The island is much bigger than we expected, with actual towns, supermarkets, and a motel for every penguin on the island (roughly 25,000). The big and only draw cards for the island are the fairy penguins and the race track that hosts the Aussie Moto GP and part of the V8 Aussie championship.

Once we checked in to our plot of grass at the back of a quasi hotel with an unexplained brontosaurus out the front, we journeyed around the island’s north, checking out some of the nice calm beaches. From there we shot down to the south-west for a ripping outlook at the seriously developed Nobbies, and managed to spot a few hiding penguins in their holes. The scenery here reminded us a bit of Ireland, where the countryside meets the ocean, everywhere. It was so much prettier than we anticipated, and by this part of the trip we were pretty hard to impress.

Penguin Parade

Every night thousands of penguins return from the sea, on a single beach on the south-west corner of Phillip Island. They call it The Penguin Parade, because that’s exactly what it is – it’s like watching the Tamworth Country Music Cavlecade, but with less hats, whips, and more penguins – heaps more penguins.

The infrastructure is equally impressive, with an amphitheatre setup to house thousands of daily visitors, as they settle in at dusk to watch these tiny legends strut up the beach and into the sand hills.

We arrived just before dusk, found a good posi, and played the waiting game for a little while until the first group of penguins emerged from the sea, marching as a group for safety, ever-so-close to the hundreds of adoring humans surrounding them, and into the sand/grass hills. And one after the other, more and more penguin clusters emerged, providing some of the cutest memories imagineable.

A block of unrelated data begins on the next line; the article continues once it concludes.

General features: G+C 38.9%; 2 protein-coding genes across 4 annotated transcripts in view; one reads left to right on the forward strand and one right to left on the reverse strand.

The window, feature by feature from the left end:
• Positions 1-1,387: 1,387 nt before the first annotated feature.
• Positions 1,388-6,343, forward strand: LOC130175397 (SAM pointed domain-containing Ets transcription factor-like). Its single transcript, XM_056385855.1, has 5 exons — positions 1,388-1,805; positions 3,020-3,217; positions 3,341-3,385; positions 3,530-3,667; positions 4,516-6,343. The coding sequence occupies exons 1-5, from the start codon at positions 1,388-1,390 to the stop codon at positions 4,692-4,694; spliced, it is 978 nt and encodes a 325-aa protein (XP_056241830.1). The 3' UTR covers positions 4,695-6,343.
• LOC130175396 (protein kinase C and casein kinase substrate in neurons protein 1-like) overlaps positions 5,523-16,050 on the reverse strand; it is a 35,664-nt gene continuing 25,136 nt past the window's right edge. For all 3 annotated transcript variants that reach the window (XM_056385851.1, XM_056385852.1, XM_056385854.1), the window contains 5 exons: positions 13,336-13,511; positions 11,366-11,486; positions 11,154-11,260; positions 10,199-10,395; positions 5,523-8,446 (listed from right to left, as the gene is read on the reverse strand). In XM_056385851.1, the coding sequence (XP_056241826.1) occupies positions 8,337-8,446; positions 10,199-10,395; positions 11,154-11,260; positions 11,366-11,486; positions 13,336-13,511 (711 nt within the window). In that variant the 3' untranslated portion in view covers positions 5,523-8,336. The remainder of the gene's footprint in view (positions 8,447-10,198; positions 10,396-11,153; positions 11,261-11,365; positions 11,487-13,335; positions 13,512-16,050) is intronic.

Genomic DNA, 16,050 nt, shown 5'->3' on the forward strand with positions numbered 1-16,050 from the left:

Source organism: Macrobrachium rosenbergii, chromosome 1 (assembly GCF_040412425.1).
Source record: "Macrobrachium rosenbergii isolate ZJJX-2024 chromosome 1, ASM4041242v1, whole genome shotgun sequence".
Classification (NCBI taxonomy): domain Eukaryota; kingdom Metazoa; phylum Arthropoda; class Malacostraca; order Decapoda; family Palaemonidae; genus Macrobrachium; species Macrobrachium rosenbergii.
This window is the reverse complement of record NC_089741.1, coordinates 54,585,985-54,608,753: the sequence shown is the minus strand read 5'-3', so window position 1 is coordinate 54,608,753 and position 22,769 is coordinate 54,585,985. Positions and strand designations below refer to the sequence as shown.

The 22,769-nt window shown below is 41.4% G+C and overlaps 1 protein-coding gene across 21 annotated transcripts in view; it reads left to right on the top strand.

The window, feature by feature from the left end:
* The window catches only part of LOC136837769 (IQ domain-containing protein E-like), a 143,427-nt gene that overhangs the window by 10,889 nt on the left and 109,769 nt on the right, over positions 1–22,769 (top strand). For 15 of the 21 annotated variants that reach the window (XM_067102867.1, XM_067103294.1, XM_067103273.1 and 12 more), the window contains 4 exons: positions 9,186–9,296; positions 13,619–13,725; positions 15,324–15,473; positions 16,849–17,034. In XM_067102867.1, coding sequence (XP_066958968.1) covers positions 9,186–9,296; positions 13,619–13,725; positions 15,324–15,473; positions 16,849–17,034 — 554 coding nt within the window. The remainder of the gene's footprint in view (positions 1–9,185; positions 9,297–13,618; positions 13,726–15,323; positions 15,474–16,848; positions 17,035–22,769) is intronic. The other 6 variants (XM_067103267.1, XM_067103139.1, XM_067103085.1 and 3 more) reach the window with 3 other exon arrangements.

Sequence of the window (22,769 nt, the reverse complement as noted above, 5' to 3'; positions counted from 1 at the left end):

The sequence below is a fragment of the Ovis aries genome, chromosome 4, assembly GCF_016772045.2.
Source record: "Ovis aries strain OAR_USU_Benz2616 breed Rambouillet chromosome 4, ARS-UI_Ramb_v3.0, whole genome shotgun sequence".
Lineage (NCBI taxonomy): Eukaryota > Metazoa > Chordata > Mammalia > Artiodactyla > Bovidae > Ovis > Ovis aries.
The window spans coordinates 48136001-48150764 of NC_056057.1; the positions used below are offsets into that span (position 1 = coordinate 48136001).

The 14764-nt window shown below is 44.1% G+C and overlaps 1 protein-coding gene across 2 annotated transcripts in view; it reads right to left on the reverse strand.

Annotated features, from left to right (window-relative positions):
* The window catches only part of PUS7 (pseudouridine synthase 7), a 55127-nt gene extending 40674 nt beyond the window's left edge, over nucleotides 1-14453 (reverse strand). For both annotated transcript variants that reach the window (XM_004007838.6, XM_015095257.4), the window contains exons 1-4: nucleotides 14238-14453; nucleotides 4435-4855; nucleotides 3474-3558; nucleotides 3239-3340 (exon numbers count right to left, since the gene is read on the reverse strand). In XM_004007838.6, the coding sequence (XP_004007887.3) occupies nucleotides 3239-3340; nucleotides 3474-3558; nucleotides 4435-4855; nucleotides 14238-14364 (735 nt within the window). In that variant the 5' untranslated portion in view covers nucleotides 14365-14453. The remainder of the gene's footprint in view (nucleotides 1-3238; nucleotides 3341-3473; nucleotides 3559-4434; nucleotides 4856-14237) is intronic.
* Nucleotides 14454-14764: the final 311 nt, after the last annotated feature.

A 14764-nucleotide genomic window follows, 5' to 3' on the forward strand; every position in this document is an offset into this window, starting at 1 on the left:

After several scores of penguins had paraded into the mysterious hills, and the sun had long disappeared, the crowds started to disperse and we made our way back along the boardwalk over the top of the sand hills. This is when the fun began…

Everywhere we looked there were penguins, stacks of them. It’s quite incredible to witness – they enter the beach as a group of 20-30, and once they make it into the hills they start to peel off towards their individual addresses. Not kidding, they all have their own home and part ways with their group when they reach their house or turnoff – amazing.

This process multiplied by the dozens of groups that entered the beach results in an absolute chaos of Little Penguins sprawling everywhere. Many are quiet, some are calling out for whatever reason, and some even showed us a bit of penguin porno for good measure 😱.

As we finally decided we should get home to bed, hours after we arrived, we wandered along the final stretch of the path, with a dozen or so penguins marching right beside the path, to the furtherest suburb from the beach, obviously first-home buyers or they just love the outer-suburban space.

Photos were understandably prohibited, as you could imagine thousands of flashes scaring the little legends. It’s just one of those moments for the memory bank only – an absolute highlight of our year! 1,500 penguins were counted the previous night, and I reckon this night would’ve been similar.

Grand Prix circuit

A visit to Phillip Island isn’t complete without a visit to the famous racing circuit. We wouldn’t consider ourselves motorheads by any means, but we figured we should at least check it out, to see if we could run the WomBatmobile around for a hot lap.

Turns out the track is closed to the public, but there’s a replica go-kart track that was screaming our names. With Deb and Stu happy to mind Liv, Loz and I decided it was finally time to see who was the better driver in an environment where we could let our hair down.